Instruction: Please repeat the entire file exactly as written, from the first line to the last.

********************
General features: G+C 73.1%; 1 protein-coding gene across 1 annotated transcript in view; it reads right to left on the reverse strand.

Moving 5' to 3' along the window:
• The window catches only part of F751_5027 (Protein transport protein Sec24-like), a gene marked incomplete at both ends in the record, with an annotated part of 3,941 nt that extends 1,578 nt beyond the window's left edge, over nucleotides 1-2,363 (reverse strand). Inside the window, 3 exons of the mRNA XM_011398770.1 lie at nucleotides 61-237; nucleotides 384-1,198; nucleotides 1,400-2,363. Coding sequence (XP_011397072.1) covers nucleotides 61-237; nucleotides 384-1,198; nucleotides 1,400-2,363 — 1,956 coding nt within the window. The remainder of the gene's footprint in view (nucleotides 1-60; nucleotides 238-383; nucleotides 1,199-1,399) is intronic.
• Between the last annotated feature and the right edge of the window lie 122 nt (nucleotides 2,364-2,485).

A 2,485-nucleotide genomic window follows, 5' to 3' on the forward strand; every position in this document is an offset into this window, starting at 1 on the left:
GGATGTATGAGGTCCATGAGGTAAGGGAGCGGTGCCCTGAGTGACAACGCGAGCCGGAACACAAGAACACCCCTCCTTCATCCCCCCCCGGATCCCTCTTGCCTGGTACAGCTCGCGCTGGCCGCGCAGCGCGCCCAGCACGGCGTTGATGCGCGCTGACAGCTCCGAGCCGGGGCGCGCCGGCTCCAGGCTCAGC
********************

General features: G+C 73.1%; 1 protein-coding gene across 1 annotated transcript in view; it reads right to left on the reverse strand.

Moving 5' to 3' along the window:
• The window catches only part of F751_5027 (Protein transport protein Sec24-like), a gene marked incomplete at both ends in the record, with an annotated part of 3,941 nt that extends 1,578 nt beyond the window's left edge, over nucleotides 1-2,363 (reverse strand). Inside the window, 3 exons of the mRNA XM_011398770.1 lie at nucleotides 61-237; nucleotides 384-1,198; nucleotides 1,400-2,363. Coding sequence (XP_011397072.1) covers nucleotides 61-237; nucleotides 384-1,198; nucleotides 1,400-2,363 — 1,956 coding nt within the window. The remainder of the gene's footprint in view (nucleotides 1-60; nucleotides 238-383; nucleotides 1,199-1,399) is intronic.
• Between the last annotated feature and the right edge of the window lie 122 nt (nucleotides 2,364-2,485).

A 2,485-nucleotide genomic window follows, 5' to 3' on the forward strand; every position in this document is an offset into this window, starting at 1 on the left:
GGATGTATGAGGTCCATGAGGTAAGGGAGCGGTGCCCTGAGTGACAACGCGAGCCGGAACACAAGAACACCCCTCCTTCATCCCCCCCCGGATCCCTCTTGCCTGGTACAGCTCGCGCTGGCCGCGCAGCGCGCCCAGCACGGCGTTGATGCGCGCTGACAGCTCCGAGCCGGGGCGCGCCGGCTCCAGGCTCAGC